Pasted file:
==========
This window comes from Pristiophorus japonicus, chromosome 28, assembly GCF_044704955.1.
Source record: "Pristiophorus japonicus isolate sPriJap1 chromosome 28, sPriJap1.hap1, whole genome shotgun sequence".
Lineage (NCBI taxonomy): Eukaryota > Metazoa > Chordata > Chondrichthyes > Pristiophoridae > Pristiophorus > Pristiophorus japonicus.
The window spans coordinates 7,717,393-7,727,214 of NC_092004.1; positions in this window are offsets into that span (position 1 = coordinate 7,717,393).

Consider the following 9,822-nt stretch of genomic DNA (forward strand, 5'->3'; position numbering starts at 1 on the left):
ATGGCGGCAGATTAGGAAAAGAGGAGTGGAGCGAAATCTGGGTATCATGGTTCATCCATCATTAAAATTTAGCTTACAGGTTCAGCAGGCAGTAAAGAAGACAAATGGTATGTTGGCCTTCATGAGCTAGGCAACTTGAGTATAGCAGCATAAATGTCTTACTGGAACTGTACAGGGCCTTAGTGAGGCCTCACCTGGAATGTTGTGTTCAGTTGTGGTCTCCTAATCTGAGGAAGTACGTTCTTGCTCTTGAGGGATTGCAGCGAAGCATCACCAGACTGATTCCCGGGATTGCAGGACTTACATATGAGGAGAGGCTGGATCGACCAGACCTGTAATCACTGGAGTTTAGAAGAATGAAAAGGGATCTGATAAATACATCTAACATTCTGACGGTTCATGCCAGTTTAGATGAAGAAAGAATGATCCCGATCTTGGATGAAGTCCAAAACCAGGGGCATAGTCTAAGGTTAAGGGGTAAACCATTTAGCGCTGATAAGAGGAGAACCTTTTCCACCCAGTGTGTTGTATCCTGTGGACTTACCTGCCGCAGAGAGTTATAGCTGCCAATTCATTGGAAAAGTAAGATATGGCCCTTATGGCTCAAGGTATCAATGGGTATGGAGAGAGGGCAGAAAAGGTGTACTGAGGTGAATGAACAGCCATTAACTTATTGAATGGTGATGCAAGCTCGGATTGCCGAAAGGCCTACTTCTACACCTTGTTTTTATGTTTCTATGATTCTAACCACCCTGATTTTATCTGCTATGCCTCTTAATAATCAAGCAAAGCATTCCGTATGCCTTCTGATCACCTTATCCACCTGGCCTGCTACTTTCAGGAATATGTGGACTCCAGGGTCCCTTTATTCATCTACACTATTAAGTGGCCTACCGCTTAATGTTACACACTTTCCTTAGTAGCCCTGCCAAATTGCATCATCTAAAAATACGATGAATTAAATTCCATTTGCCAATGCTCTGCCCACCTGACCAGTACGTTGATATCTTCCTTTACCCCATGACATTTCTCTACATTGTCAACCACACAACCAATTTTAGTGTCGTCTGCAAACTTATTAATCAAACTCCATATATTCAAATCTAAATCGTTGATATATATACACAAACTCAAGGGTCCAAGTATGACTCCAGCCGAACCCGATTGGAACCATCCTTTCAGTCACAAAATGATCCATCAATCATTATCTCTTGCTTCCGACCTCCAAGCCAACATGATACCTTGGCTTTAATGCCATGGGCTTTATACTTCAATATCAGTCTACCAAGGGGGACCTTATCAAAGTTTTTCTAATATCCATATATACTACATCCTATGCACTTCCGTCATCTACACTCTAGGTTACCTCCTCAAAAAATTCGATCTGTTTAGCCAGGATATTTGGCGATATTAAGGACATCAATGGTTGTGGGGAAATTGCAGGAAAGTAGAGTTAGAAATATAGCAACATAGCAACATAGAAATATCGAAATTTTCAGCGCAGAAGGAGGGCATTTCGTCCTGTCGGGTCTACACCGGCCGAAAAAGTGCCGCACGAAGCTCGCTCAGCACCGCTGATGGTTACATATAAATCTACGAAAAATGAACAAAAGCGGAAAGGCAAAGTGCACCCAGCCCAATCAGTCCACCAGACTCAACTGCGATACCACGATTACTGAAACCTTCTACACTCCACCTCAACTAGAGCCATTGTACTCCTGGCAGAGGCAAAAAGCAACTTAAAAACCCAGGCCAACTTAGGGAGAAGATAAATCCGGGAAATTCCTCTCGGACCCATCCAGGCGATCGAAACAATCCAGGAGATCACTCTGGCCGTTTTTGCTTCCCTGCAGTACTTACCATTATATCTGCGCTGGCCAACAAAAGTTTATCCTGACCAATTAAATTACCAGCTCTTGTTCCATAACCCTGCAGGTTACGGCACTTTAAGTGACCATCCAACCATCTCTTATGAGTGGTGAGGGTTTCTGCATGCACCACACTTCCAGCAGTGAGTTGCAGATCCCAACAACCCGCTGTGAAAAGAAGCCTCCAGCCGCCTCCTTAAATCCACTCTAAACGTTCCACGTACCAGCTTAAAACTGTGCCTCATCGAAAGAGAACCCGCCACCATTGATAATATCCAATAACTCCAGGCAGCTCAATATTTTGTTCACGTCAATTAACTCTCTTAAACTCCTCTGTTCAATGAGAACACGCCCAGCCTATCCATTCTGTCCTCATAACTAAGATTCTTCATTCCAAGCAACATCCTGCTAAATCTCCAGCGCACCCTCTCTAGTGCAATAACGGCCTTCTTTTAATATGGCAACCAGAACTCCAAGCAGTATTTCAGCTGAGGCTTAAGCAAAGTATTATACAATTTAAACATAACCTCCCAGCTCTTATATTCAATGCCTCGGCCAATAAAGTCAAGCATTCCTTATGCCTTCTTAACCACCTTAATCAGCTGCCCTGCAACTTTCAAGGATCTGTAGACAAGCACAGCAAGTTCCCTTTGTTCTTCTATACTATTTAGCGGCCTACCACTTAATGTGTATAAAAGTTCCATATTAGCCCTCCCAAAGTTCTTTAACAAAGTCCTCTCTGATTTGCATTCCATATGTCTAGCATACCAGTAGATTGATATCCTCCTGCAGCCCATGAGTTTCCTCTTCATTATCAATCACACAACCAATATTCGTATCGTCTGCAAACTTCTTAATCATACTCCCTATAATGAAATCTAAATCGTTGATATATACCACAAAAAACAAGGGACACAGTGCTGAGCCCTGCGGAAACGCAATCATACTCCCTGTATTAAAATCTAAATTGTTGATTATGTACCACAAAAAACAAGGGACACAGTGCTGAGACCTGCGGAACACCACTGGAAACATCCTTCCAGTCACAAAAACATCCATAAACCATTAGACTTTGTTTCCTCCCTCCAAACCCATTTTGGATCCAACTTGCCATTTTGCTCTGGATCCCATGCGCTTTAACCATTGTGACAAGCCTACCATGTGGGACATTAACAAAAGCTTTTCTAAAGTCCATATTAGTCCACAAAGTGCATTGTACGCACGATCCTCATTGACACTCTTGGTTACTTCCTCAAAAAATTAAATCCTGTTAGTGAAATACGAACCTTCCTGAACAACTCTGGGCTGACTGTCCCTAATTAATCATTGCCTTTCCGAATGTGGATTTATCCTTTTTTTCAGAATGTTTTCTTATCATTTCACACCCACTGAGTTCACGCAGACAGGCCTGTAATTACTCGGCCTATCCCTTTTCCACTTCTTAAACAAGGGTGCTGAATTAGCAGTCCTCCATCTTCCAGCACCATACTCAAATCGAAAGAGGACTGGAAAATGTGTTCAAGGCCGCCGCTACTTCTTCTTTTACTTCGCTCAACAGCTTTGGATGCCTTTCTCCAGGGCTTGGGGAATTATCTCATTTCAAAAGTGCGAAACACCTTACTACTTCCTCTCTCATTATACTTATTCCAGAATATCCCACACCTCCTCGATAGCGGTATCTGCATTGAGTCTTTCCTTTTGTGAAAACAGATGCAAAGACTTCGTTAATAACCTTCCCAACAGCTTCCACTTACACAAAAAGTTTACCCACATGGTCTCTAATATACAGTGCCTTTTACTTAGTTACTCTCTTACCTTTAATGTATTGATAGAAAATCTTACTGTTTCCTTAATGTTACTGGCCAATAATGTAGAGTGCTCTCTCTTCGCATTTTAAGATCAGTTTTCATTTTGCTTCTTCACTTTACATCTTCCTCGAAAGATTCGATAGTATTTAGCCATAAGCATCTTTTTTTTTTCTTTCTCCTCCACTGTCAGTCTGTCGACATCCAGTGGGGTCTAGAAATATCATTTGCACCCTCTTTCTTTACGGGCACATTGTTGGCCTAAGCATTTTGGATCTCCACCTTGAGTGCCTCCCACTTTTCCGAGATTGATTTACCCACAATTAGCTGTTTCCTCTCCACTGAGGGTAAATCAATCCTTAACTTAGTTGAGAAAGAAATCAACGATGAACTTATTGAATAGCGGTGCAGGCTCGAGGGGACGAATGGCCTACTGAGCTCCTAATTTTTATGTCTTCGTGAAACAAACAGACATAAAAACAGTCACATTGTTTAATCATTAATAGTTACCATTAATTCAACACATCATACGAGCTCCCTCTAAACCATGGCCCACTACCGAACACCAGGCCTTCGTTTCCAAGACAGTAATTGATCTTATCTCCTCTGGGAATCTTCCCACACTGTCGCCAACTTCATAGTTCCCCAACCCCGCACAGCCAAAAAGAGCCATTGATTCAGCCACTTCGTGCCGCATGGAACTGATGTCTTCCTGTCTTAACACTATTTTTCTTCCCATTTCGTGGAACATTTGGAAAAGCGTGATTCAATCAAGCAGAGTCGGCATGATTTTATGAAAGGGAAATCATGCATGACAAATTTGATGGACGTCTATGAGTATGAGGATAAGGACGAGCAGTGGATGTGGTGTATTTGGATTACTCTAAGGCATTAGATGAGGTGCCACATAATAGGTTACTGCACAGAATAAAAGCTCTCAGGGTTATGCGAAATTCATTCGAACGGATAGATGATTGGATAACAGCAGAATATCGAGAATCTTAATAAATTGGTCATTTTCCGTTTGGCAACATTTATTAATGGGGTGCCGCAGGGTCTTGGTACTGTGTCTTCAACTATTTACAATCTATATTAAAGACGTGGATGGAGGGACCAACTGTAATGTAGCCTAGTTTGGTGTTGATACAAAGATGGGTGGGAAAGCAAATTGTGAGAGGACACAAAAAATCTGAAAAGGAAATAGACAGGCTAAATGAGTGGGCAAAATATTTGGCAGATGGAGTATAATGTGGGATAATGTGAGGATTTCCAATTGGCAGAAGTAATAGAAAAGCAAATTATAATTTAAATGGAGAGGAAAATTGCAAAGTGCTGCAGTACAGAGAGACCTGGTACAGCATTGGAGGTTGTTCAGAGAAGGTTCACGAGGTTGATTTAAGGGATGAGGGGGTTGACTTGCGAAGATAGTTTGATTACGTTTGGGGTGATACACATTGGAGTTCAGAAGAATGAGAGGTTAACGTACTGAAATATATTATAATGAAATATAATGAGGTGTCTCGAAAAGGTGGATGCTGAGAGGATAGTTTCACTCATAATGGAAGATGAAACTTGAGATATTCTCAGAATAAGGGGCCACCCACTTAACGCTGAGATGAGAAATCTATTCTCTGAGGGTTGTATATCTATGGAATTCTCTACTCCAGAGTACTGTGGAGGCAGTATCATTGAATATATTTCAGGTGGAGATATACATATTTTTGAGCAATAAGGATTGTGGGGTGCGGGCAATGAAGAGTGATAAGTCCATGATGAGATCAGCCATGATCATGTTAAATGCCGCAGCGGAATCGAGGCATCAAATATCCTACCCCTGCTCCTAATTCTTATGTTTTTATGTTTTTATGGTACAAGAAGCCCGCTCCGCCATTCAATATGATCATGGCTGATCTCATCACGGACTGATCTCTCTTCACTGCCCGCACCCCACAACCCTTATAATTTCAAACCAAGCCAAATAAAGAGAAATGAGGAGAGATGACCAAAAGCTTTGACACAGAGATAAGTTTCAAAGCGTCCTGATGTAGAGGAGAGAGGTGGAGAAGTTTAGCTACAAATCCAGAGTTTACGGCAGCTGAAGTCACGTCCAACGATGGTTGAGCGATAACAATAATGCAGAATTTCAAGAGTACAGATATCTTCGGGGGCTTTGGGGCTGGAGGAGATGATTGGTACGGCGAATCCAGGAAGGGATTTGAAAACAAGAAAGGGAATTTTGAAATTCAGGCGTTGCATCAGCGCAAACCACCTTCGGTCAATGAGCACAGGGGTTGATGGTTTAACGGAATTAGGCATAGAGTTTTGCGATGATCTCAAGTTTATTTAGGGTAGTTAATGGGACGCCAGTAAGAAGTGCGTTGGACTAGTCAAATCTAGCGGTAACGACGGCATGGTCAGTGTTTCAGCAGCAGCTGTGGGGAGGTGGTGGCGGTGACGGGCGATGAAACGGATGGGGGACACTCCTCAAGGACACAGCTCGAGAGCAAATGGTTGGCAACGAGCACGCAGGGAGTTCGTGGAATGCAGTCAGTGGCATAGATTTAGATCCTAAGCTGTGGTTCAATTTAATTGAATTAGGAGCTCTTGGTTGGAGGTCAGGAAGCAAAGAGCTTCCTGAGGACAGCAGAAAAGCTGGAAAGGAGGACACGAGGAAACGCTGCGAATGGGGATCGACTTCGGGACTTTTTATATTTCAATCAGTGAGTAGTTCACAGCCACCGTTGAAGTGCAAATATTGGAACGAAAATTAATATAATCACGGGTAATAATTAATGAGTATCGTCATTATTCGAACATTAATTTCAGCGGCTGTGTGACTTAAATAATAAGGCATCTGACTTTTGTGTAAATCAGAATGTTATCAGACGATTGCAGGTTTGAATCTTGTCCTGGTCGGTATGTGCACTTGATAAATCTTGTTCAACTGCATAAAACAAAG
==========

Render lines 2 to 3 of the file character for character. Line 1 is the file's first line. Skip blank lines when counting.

Source record: "Pristiophorus japonicus isolate sPriJap1 chromosome 28, sPriJap1.hap1, whole genome shotgun sequence".
Lineage (NCBI taxonomy): Eukaryota > Metazoa > Chordata > Chondrichthyes > Pristiophoridae > Pristiophorus > Pristiophorus japonicus.